The recent natural gas ‘revolution’ in the United States has encouraged a nationwide shift in its energy consumption patterns. An abundance of unconventional natural gas (with help from a patchy economic recovery) has allowed for sustained low natural gas prices. With prices currently hovering just over $3/mmBtu, many energy consumers – most notably power generators, manufacturing and petrochemical producers, and potential consumers of natural gas for transportation – are turning their attention to natural gas. But one natural gas consumer is generating the most controversy for its demand for the new bounty: natural gas exporters.
In May 2012, we co-authored a report, ‘Liquid Markets: Assessing the Case for Exports of Liquefied Natural Gas’. In that study, we argued that the US government should neither prohibit nor promote liquefied natural gas (LNG) exports and that, by allowing the free market to allocate gas to its most economically efficient end-uses, the United States will reap both economic and geopolitical benefits. We still firmly support that conclusion. As we stated then: ‘As a principal advocate and beneficiary of a global trading system characterized by the free flow of goods and capital, the United States has a long-term economic and political incentive to refrain from intervention in the market wherever possible.’
The Protectionist’s Argument
As the policy currently stands, prospective exporters must submit applications to the US Department of Energy (DoE) for the right to export LNG to countries that have a free-trade agreement (FTA) with the United States and to those that do not. DoE is required to approve any application to export LNG to FTA nations ‘without delay’. With respect to countries that do not have an FTA with the United States, DoE reviews each proposal and can only deny the application if it finds that exports are not in the public interest. (It is important to note that aside from South Korea, the United States does not have an FTA with any major LNG importing nation.) To date 17 projects have applied to DoE to export a total of more than 24 billion cubic feet of LNG a day (bcf/d) to countries that do not have a free-trade agreement with the United States. Only one of these projects – Cheniere Energy’s Sabine Pass terminal – has received full approval from DoE to export to non-FTA nations; it has also received regulatory approval and is expected to begin exports from its Louisiana terminal by 2016.
Opponents of Cheniere’s project and other prospective LNG exports are a diverse group. Some industrial gas consumers, manufacturers, and petrochemical producers argue that LNG exports will hurt the competitive advantage provided to them by abundant, cheap domestic natural gas feedstocks, a benefit not enjoyed by their Asian and European competitors. Dow Chemical, the industrial giant that is one of the more vocal industry critics of LNG exports, frequently asserts that the natural gas ‘revolution’ will trigger a manufacturing renaissance, which it estimates will add $90 billion in new investments to the US economy. ‘We are all for exporting natural gas. We just want to see it exported in solid form instead of liquid form’ said Andrew Liveris, Dow’s CEO at CERA Week, an industry conference, in 2012.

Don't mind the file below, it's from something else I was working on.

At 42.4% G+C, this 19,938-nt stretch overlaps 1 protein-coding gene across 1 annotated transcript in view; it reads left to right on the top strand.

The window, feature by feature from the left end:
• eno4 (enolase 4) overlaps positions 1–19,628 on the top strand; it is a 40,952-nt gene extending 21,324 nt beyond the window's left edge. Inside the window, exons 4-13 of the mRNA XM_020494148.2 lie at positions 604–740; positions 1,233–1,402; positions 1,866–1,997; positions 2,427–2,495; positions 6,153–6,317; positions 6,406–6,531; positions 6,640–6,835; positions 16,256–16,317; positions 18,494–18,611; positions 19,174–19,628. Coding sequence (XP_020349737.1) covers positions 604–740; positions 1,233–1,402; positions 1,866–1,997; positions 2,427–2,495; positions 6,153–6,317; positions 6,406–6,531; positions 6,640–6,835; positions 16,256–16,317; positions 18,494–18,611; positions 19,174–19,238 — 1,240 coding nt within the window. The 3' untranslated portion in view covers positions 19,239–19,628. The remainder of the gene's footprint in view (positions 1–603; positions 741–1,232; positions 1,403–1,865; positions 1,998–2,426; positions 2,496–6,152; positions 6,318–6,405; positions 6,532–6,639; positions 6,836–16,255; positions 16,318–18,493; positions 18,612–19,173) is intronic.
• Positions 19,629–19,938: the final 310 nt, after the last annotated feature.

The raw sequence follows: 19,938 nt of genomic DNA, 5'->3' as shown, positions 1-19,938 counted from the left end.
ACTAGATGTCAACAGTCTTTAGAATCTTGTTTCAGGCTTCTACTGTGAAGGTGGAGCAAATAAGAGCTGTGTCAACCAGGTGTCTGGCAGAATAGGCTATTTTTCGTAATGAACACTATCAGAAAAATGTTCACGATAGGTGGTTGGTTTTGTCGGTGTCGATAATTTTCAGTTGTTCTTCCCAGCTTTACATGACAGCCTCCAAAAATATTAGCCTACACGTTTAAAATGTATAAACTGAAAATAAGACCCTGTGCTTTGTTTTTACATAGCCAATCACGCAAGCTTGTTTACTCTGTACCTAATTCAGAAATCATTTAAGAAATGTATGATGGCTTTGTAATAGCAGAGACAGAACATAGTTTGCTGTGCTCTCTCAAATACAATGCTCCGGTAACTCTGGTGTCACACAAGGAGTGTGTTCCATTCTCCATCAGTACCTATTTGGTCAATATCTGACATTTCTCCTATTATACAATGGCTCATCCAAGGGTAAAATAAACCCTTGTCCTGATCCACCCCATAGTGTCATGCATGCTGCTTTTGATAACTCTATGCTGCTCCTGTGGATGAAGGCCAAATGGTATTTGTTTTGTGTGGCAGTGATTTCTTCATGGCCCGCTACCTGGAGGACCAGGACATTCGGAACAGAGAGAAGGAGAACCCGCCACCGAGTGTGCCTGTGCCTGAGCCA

Mr. Liveris’ views are shared by some politicians in Washington. The most vocal opponent of LNG exports on Capitol Hill is Congressman Edward Markey of Massachusetts, the Minority Leader of the House Committee on Natural Resources. His campaign, ‘Drill Here, Sell There, Pay More: The Painful Price of Exporting Natural Gas,’ reflects his concern that exporting natural gas will mean ‘exporting our manufacturing jobs along with the fuel’. Congressman Markey’s views are shared – albeit with slightly more nuance – by Senator Ron Wyden of Oregon, the new Chairman of the Senate Committee on Energy and Natural Resources. Senator Wyden’s hesitations about LNG exports apparently stem from the speed at which new project proposals are coming forth, and he has called for a ‘timeout’ on approving projects until the implications of exports are better known. Part of his concern stems from how the legislation ‘rubber-stamps’ proposals to export LNG to FTA nations, an acute concern given that the United States is in negotiations to establish a Trans-Pacific Partnership trade agreement that may include major LNG importers. (It is also important to note that the Senator’s home state hosts one prospective LNG export facility that is opposed by many local groups.) Dow, Congressman Markey and Senator Wyden are joined in their opposition by many in the environmental community, who believe that shale gas production is harmful to the environment and that LNG exports would only increase US shale gas production.